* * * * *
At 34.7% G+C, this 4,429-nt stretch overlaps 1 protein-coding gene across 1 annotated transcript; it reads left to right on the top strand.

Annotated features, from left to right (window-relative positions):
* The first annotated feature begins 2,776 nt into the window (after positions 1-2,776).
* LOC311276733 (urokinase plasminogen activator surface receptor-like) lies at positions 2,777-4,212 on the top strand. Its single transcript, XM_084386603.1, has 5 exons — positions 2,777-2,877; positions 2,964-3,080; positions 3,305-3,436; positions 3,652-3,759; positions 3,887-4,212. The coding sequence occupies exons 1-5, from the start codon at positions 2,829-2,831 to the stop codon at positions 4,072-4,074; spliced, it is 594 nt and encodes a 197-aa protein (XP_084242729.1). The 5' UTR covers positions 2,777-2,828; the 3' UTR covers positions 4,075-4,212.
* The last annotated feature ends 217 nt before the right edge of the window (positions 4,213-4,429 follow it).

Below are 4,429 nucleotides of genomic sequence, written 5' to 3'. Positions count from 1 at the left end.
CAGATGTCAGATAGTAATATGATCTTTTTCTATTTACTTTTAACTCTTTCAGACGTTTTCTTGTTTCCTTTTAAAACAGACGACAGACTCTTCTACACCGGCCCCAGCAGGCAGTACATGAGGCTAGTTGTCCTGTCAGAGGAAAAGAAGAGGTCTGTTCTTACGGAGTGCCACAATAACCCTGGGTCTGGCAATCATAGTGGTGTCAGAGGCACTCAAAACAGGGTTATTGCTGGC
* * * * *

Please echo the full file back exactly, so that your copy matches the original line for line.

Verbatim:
At 34.7% G+C, this 4,429-nt stretch overlaps 1 protein-coding gene across 1 annotated transcript; it reads left to right on the top strand.

Annotated features, from left to right (window-relative positions):
* The first annotated feature begins 2,776 nt into the window (after positions 1-2,776).
* LOC311276733 (urokinase plasminogen activator surface receptor-like) lies at positions 2,777-4,212 on the top strand. Its single transcript, XM_084386603.1, has 5 exons — positions 2,777-2,877; positions 2,964-3,080; positions 3,305-3,436; positions 3,652-3,759; positions 3,887-4,212. The coding sequence occupies exons 1-5, from the start codon at positions 2,829-2,831 to the stop codon at positions 4,072-4,074; spliced, it is 594 nt and encodes a 197-aa protein (XP_084242729.1). The 5' UTR covers positions 2,777-2,828; the 3' UTR covers positions 4,075-4,212.
* The last annotated feature ends 217 nt before the right edge of the window (positions 4,213-4,429 follow it).

Below are 4,429 nucleotides of genomic sequence, written 5' to 3'. Positions count from 1 at the left end.
CAGATGTCAGATAGTAATATGATCTTTTTCTATTTACTTTTAACTCTTTCAGACGTTTTCTTGTTTCCTTTTAAAACAGACGACAGACTCTTCTACACCGGCCCCAGCAGGCAGTACATGAGGCTAGTTGTCCTGTCAGAGGAAAAGAAGAGGTCTGTTCTTACGGAGTGCCACAATAACCCTGGGTCTGGCAATCATAGTGGTGTCAGAGGCACTCAAAACAGGGTTATTGCTGGC